________________ CM . . . . Volume XIII Number 22 . . . . June 22, 2007


Timberwolf Hunt.  (Orca Echoes).

Sigmund Brouwer. Illustrated by Dean Griffiths.
Victoria, BC: Orca, 2007.
56 pp., pbk., $6.95.
ISBN 978-1-55143-726-2.

Grades 1-5 / Ages 6-10.

Review by Jonine Bergen.

**½ /4


Tom and Johnny jumped up. They moved to another part of the stands. Just as they sat down, Eldridge Elwell skated into the Grizzlies' zone.

He fell. He got up. He chased the Grizzlies' center.

He fell.

He got up."The new player doesn't look that good," Johnny said. He wasn't being mean. He was just stating it like a fact.

"Yes," Tom said, "he needs some different equipment."

"What equipment?” Johnny asked.

"He needs a pillow on his butt," Tom said.


The new kid is definitely not working out for the Timberwolves. True, Eldridge is a nice guy and very friendly. But, he is a terrible hockey player - and he knows it. To compound the problem, Eldridge gets extra playing time because he is also the new coach's son.

     Tom and Johnny really want to make the playoffs in Sigmund Brouwer's new addition to his Timberwolves series, Timberwolf Hunt. They know they will be out of the running for the playoffs, however, if Eldridge continues to get extra ice time; especially if they keep getting benched for trying to talk to the coach. Coach Elwell is a big man with a big attitude. In fact, Coach Elwell's motto is, "Players don't tell coaches what to do. Sons don't tell fathers what to do."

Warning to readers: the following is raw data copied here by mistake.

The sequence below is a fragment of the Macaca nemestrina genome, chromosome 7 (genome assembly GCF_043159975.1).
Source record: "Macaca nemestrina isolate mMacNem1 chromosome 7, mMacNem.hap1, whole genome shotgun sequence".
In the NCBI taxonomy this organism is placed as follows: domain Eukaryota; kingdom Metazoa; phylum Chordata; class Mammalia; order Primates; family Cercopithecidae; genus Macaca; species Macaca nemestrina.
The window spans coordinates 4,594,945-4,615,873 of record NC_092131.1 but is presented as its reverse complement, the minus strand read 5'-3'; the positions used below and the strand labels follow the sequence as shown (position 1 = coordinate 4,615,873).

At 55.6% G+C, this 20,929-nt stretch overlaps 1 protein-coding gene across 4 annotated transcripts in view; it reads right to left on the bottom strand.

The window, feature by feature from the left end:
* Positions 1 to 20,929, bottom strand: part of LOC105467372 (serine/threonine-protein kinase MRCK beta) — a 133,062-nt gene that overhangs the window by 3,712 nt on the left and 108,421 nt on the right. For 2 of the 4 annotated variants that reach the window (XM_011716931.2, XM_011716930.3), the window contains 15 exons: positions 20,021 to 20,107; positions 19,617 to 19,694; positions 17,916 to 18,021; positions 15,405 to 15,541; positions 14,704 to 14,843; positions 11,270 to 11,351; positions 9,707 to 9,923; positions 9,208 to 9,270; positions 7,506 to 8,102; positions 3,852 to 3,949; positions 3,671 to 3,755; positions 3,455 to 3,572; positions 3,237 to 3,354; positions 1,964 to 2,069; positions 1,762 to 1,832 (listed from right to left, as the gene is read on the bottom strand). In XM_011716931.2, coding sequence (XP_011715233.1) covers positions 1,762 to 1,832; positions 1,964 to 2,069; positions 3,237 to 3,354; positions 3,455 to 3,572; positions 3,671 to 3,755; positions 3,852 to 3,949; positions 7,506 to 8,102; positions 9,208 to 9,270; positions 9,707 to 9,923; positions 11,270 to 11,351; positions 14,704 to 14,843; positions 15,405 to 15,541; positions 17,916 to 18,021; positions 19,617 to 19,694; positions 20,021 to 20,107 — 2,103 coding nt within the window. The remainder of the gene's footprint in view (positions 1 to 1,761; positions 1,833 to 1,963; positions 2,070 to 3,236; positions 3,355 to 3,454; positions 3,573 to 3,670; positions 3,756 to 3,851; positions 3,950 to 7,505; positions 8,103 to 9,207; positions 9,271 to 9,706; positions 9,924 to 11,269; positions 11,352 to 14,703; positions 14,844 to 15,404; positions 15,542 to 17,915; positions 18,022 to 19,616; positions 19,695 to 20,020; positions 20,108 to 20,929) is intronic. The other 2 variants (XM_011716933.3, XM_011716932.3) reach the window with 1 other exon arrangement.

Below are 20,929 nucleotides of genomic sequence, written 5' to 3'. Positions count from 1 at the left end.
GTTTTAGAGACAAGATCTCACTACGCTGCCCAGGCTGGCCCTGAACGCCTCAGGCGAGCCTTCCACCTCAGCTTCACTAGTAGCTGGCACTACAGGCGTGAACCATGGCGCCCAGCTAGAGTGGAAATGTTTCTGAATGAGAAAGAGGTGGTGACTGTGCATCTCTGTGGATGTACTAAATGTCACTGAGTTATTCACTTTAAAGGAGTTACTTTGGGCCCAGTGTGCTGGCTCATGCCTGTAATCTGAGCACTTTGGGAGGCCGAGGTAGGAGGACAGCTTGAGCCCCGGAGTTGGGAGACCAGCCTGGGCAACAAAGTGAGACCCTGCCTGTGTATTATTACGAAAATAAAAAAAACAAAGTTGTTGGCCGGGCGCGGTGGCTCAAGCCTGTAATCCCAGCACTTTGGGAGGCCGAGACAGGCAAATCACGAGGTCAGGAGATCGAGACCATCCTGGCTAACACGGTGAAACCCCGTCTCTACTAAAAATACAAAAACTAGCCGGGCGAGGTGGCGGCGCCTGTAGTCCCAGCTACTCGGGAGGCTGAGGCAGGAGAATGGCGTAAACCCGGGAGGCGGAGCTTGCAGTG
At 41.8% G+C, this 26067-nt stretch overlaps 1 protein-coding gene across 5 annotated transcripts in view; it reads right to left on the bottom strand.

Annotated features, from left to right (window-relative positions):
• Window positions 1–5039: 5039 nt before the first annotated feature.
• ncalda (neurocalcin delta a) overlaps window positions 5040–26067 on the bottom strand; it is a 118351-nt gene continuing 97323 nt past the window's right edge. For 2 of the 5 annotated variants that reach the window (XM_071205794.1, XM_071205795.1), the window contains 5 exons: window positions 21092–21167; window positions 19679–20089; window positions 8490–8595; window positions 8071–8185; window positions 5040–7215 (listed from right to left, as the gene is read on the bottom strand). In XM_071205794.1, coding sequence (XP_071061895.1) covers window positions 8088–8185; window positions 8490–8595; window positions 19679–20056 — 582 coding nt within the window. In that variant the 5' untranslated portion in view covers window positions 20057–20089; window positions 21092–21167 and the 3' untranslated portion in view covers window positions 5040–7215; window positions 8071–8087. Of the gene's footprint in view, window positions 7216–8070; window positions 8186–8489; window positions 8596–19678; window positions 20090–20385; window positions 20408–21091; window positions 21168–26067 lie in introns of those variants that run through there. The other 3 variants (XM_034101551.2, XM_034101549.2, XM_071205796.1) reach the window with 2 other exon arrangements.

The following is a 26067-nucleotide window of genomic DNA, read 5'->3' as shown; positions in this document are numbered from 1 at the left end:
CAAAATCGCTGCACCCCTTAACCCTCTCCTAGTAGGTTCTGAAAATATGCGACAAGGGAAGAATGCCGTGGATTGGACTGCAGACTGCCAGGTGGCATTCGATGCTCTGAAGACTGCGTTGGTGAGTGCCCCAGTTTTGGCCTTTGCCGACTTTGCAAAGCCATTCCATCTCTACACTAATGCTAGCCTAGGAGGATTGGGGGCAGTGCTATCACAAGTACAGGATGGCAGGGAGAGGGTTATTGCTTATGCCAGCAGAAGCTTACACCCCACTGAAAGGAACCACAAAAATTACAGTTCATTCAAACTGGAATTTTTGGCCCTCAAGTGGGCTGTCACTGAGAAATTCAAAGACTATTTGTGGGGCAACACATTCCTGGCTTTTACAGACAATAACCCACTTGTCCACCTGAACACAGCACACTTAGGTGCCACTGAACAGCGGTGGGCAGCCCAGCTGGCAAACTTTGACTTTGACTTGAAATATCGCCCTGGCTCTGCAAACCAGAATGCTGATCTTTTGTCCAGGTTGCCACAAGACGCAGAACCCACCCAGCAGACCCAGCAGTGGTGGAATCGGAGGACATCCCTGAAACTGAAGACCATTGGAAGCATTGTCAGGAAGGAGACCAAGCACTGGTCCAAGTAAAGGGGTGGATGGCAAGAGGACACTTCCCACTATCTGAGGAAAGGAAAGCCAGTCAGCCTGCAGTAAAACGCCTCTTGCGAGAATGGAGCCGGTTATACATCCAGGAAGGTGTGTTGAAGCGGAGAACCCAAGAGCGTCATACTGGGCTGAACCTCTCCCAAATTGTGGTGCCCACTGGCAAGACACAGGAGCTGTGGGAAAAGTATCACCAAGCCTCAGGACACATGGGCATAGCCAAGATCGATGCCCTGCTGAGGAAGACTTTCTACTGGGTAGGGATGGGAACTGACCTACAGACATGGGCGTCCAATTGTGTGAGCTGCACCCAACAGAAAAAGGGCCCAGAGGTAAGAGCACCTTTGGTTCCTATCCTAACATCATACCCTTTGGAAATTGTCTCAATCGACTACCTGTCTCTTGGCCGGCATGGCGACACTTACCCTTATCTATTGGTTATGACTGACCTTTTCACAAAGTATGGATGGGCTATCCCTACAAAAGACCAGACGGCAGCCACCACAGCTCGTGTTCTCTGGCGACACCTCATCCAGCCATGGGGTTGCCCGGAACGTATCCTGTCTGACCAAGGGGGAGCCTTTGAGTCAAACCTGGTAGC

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     The reader follows Tom's and Johnny's antics as they try to keep Eldridge off the ice. Eldridge, knowing he cannot talk to his father like the boys want, chooses a different approach to ensure he will not be playing hockey for a while. By doing so, Eldridge teaches the rest of the boys a lesson in tolerance and choice.

     As he did in the previous books in the series, Sigmund Brouwer illustrates his moral with physical humour and one-liners that have proven appeal with children. In Timberwolf Hunt, his characters consider what it means to be a friend while they place signs on backs and deal with a particularly smelly dog.

     The author does rely on the reader being familiar with the characters of Tom, Johnny and Stu from his previous books. He jumps directly into the narrative with very little characterization of the main protagonists. However, Dean Griffiths' black and white illustrations, found in each chapter, enhance the text by depicting the emotions of the boys throughout the tale. This is particularly important as it adds additional depth to the text which focuses primarily on the humour of the tale.

     So, what do a stinky dog, a missing skate and a desire to be part of the team have to do with getting the Timberwolves to the playoffs? Hockey lovers and pranksters will want to read Timberwolf Hunt to find out.


Jonine Bergen works at Westdale Junior High School in Winnipeg, MB, as a library technician.


To comment on this title or this review, send mail to cm@umanitoba.ca.

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